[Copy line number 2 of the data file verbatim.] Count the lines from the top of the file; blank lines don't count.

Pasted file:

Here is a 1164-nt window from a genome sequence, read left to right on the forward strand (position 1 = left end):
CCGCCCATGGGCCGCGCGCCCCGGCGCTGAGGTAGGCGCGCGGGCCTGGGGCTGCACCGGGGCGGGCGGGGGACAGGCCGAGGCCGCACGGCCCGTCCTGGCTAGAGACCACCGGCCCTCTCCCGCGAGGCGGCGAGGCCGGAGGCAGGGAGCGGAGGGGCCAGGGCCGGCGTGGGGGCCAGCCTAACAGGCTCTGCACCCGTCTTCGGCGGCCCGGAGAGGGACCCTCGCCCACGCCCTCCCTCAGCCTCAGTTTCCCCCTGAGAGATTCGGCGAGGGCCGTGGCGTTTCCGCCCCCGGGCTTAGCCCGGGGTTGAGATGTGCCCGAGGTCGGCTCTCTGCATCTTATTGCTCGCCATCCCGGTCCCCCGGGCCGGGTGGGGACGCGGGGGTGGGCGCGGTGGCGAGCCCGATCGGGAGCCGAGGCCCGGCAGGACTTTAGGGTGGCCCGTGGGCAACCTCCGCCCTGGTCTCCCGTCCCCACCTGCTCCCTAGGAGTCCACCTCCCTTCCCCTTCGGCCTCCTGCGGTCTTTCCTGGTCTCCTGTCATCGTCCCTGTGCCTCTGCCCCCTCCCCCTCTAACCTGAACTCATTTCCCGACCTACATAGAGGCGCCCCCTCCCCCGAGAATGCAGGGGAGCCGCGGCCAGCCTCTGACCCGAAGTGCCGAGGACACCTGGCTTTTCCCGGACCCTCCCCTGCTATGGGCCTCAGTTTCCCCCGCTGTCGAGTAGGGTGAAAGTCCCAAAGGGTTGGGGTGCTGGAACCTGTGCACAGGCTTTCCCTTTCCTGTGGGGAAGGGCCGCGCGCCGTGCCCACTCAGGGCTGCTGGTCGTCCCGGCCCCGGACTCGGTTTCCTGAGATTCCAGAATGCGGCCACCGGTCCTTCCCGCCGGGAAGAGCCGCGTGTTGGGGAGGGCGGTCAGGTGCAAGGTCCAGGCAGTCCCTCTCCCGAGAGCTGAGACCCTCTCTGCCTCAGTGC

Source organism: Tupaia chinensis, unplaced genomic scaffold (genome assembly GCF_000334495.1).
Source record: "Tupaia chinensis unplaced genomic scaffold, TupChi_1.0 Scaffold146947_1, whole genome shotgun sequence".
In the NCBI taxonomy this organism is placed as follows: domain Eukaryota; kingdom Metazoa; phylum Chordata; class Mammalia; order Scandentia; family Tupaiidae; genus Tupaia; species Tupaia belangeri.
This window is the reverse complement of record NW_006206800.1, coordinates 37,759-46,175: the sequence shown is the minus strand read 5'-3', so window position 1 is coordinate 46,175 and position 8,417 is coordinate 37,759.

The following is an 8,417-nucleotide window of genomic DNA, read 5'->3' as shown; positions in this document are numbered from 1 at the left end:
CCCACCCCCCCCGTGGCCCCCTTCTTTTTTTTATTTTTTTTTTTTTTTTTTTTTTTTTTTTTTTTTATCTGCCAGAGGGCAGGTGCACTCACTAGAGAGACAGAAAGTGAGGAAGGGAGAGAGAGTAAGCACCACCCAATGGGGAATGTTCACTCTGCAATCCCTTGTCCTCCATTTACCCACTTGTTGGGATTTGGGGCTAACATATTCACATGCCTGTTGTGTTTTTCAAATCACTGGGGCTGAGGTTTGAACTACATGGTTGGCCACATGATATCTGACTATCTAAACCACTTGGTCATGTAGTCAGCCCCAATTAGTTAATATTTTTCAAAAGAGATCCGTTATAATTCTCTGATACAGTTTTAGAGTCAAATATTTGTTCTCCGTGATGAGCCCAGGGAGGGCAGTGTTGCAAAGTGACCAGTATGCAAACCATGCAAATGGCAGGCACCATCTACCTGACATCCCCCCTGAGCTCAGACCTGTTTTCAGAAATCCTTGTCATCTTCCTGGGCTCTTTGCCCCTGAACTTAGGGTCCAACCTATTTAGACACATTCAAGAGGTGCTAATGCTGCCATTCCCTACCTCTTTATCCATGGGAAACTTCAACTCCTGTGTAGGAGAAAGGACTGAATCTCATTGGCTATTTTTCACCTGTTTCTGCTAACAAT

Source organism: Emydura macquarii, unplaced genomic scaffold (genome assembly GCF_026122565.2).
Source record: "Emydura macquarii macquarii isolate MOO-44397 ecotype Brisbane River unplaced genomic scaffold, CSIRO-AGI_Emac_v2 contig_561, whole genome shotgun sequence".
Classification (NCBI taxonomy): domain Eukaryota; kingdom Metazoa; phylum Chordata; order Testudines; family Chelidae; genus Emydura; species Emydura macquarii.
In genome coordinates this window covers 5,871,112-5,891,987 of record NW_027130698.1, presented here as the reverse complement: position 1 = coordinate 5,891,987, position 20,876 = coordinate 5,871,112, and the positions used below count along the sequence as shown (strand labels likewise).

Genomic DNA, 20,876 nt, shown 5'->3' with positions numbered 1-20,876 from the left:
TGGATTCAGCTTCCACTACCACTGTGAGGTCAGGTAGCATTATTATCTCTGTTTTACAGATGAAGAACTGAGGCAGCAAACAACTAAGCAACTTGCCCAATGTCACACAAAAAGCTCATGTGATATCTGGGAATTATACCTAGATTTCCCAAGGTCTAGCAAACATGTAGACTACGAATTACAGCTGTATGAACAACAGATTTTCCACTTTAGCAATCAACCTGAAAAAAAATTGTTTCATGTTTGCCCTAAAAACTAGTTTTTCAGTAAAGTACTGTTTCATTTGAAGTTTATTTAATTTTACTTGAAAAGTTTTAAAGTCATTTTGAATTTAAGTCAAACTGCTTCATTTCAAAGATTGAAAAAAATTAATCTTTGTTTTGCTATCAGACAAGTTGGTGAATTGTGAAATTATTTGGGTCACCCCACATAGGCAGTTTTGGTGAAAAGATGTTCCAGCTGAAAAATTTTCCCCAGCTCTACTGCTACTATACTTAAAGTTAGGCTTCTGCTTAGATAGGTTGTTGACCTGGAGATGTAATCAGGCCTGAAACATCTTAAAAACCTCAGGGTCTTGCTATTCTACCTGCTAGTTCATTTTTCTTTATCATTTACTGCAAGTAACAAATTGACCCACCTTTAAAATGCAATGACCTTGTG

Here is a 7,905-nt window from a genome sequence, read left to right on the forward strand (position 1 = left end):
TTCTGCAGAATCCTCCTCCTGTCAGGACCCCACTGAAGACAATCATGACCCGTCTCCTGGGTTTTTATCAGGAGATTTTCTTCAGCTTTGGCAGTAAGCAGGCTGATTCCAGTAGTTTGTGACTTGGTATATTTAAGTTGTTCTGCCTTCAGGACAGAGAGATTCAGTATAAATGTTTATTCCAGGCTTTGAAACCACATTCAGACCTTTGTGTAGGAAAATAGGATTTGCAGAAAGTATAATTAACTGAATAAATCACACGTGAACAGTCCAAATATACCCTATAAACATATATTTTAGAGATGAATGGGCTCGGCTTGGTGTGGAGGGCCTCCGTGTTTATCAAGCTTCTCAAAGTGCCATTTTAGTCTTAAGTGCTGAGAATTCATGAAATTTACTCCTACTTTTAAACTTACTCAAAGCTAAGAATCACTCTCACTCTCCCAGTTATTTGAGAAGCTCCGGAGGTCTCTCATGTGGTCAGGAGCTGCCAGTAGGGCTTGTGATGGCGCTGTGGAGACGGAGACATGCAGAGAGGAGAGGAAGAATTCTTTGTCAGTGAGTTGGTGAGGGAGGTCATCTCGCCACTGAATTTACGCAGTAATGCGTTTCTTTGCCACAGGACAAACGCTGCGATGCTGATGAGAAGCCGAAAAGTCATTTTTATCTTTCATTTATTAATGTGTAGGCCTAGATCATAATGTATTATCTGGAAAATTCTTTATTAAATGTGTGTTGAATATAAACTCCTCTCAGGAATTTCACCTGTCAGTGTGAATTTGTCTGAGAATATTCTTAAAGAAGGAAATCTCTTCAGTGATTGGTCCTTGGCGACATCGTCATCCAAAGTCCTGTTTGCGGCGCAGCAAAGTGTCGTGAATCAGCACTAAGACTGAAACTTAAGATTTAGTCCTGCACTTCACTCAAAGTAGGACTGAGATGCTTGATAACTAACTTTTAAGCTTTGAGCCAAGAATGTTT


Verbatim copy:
CCGCCCATGGGCCGCGCGCCCCGGCGCTGAGGTAGGCGCGCGGGCCTGGGGCTGCACCGGGGCGGGCGGGGGACAGGCCGAGGCCGCACGGCCCGTCCTGGCTAGAGACCACCGGCCCTCTCCCGCGAGGCGGCGAGGCCGGAGGCAGGGAGCGGAGGGGCCAGGGCCGGCGTGGGGGCCAGCCTAACAGGCTCTGCACCCGTCTTCGGCGGCCCGGAGAGGGACCCTCGCCCACGCCCTCCCTCAGCCTCAGTTTCCCCCTGAGAGATTCGGCGAGGGCCGTGGCGTTTCCGCCCCCGGGCTTAGCCCGGGGTTGAGATGTGCCCGAGGTCGGCTCTCTGCATCTTATTGCTCGCCATCCCGGTCCCCCGGGCCGGGTGGGGACGCGGGGGTGGGCGCGGTGGCGAGCCCGATCGGGAGCCGAGGCCCGGCAGGACTTTAGGGTGGCCCGTGGGCAACCTCCGCCCTGGTCTCCCGTCCCCACCTGCTCCCTAGGAGTCCACCTCCCTTCCCCTTCGGCCTCCTGCGGTCTTTCCTGGTCTCCTGTCATCGTCCCTGTGCCTCTGCCCCCTCCCCCTCTAACCTGAACTCATTTCCCGACCTACATAGAGGCGCCCCCTCCCCCGAGAATGCAGGGGAGCCGCGGCCAGCCTCTGACCCGAAGTGCCGAGGACACCTGGCTTTTCCCGGACCCTCCCCTGCTATGGGCCTCAGTTTCCCCCGCTGTCGAGTAGGGTGAAAGTCCCAAAGGGTTGGGGTGCTGGAACCTGTGCACAGGCTTTCCCTTTCCTGTGGGGAAGGGCCGCGCGCCGTGCCCACTCAGGGCTGCTGGTCGTCCCGGCCCCGGACTCGGTTTCCTGAGATTCCAGAATGCGGCCACCGGTCCTTCCCGCCGGGAAGAGCCGCGTGTTGGGGAGGGCGGTCAGGTGCAAGGTCCAGGCAGTCCCTCTCCCGAGAGCTGAGACCCTCTCTGCCTCAGTGC